Christmas cake is generally assumed to be a fruitcake but not all Christmas cakes are. Depending on where you live around the world, you may be enjoying rum cakes, sponge cakes or even poppy seed rolls this festive season. Some of the cakes have long traditions and not all are eaten on Christmas Day.
Rufflets’ pastry chef, Petra Brandhorst comes from Bremen, Germany and enjoyed telling us what is traditionally baked in her home town as well as in kitchens throughout Europe and further afield.
Germany – Christollen is a sweet bread baked with fruit inside. It was first baked in 1545 using basic ingredients of flour, icing, sugar and nuts with added marzipan and spices at Christmas time. Bremen Klaben is a type of stollen most famous in Northern Germany and according to Petra, tastes better when it is baked two weeks before serving. Like our own Christmas cake, preparations begin early and the fruit used is soaked in rum to help the cake mature. The Klaben is not dusted with icing sugar after baking like traditional stollen.
The Netherlands – Banket or Dutch Banketstaaf is a traditional Christmas recipe a little bit like apple turnovers, but instead of apple, the puff pastries are baked with almond paste. They are best associated with St Nicholas Day on the 6th December when children receive gifts in the Netherlands to celebrate their patron saint. Children traditionally put their shoes or a special St. Nicholas boot in front of the fireplace or the front door at night to find them filled with presents the next morning.
Poland – Makowiec. Pronounced mak-ov-yetz is a strudel-like yeast cake made from sweetened yeast-dough rolled with a finely-ground poppy seed paste, honey, butter, raisins and walnuts. Makowiec is a very traditional food in Poland, and is a must during Easter and Christmas.
Italy – Panettone. Recently, it is not uncommon to find boxes of panettone and pandoro in Italian delis and high-street stores as they become more and more popular in the UK either, probably due to their versatility as a breakfast, elevenses or afternoon snack. Originating in Milan, the sweet bread loaf is made in a domed shape and packed with fruit. The lighter and fluffier pandoro without the fruit and dusted with vanilla icing sugar to resemble the snowy peaks of the Italian Alps.
Portugal – Bolo Rei. It wouldn’t be Christmas in Portugal without a Bolo Rei cake. Originally a recipe from France, this sweet bread apparently arrived in Portugal in the 19th century. Translated as ‘King Cake’, it is made to resemble a crown and covered with candied and dry fruit. It is eaten more often on 6th January, King’s Day. Traditionally a broad bean and coin are placed in the Bolo Rei and comes from a legend regarding the three kings following the star of Bethlehem to visit Jesus. They could not agree on who would be first to give their gifts to the baby but on their travels had met a baker who gave them a loaf of bread with a broad bean in it and suggested the king that ended up with the slice of bread containing the bean should be the first to give baby Jesus their gift. At Portuguese family gatherings on 6th January, the member of the family to end up with the bean in their slice of Bolo Rei buys the Bolo Rei the following year.
France – Galette de Rois. Some areas of France have a Christmas cake similar to the Portuguese Bolo Rei but most mark the end of the festive season or the feast of the Epiphany (when the three kings arrived to give gifts to baby Jesus) on January 6th with a Galette de Rois, a frangipane tart made with butter, flour and ground almonds. Traditionally you cut a slice for everyone at the table as well as one extra for a poor person passing by and like with the Bolo Rei in Portugal, the baker hides a charm inside the cake. Whoever finds the charm in their piece gets to wear the crown that traditionally comes with the cake.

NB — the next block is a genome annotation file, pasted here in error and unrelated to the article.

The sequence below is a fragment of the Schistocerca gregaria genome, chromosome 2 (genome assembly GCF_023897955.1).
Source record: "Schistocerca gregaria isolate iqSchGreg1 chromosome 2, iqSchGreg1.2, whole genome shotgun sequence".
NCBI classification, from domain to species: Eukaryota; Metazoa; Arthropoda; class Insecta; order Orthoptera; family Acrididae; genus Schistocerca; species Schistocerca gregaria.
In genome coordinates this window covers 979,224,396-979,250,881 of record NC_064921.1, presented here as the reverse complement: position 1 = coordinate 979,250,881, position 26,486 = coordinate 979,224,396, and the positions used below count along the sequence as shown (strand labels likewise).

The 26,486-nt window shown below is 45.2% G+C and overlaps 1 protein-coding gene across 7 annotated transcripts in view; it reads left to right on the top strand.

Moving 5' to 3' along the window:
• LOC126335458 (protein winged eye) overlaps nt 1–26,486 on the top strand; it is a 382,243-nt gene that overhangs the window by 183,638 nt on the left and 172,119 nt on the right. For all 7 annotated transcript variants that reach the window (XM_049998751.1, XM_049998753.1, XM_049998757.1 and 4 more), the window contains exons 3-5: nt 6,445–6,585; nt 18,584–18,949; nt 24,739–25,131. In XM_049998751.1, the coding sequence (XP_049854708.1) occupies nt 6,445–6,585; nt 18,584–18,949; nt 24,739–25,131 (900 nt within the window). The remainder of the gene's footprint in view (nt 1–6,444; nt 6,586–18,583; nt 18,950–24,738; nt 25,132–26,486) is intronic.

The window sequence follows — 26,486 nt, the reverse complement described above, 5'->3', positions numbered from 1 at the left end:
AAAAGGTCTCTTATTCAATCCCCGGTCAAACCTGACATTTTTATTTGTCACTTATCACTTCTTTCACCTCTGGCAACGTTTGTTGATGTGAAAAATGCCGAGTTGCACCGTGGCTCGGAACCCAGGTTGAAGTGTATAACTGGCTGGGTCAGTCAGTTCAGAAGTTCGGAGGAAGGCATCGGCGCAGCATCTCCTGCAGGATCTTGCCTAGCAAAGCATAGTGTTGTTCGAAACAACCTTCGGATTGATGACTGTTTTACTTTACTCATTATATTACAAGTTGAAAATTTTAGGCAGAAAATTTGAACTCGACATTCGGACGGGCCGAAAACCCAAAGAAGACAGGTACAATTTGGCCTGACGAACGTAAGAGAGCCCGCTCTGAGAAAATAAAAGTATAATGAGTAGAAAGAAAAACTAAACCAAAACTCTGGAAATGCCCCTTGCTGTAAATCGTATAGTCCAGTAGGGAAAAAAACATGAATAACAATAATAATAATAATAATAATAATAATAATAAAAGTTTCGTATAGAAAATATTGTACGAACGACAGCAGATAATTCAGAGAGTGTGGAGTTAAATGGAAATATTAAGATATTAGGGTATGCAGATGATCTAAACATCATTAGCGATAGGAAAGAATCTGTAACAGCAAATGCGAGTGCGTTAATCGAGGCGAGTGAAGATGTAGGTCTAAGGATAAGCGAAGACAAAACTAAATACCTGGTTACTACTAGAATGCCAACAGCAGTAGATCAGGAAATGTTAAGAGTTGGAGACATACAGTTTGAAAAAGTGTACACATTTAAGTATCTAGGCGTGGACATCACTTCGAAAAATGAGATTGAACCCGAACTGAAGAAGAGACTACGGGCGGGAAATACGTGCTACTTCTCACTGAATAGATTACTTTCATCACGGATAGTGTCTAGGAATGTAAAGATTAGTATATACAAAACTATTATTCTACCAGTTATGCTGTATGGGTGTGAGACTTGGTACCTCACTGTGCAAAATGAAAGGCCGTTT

Romania – Cozonac. In Romania, Cozonac is enjoyed at Easter and Christmas. A slightly sweet yeast-raised bread which is considered the panettone of the Romanians. Bulgarians call the same bread kozunak and when it is filled with farmer’s cheese it becomes pasca, similar to a Polish kotacz. Many are now marbled with chocolate.
Spain – Turron is not so much a cake but a sweet treat made all year round in Spain but come the holiday season an essential part of the Christmas preparations. Turron is made from a mixture of honey, eggs, sugar and toasted nuts and resembles nougat. The most common type of nut used is almonds, although other nuts such as pistachios can also be used. Like nougat, it can either be soft and chewy or hard and brittle.
India – Rum Cake is baked throughout the country at Christmas time. The Indian rum cake was thought to have originated from Allahabad and sometimes called an Allahabadi cake. Traditionally it is made with rum-soaked dried fruits and nuts, marmalade, ghee (clarified butter) and a variety of festive spices similar to those we use in our own rich fruit cakes.
A British Christmas isn’t complete without a Christmas Cake on the table, a rich fruit cake covered in marzipan and icing. In some homes, cakes are prepared up to two months before Christmas so that the cake can be fed with brandy at regular intervals, to enhance the flavour and help keep it moist.
It is suggested by some that the fruitcake originated in Scotland – the Dundee Cake, a type of fruit cake that does not contain glace cherries but is decorated with almonds. Fruitcake was historically referred to as plum cake in England since around 1700.
You can discover some more festive treats this month at Rufflets when you book afternoon tea. Our Festive Afternoon Tea is served between 3pm and 5pm daily. Bookings are essential but easy to make with one of our team here.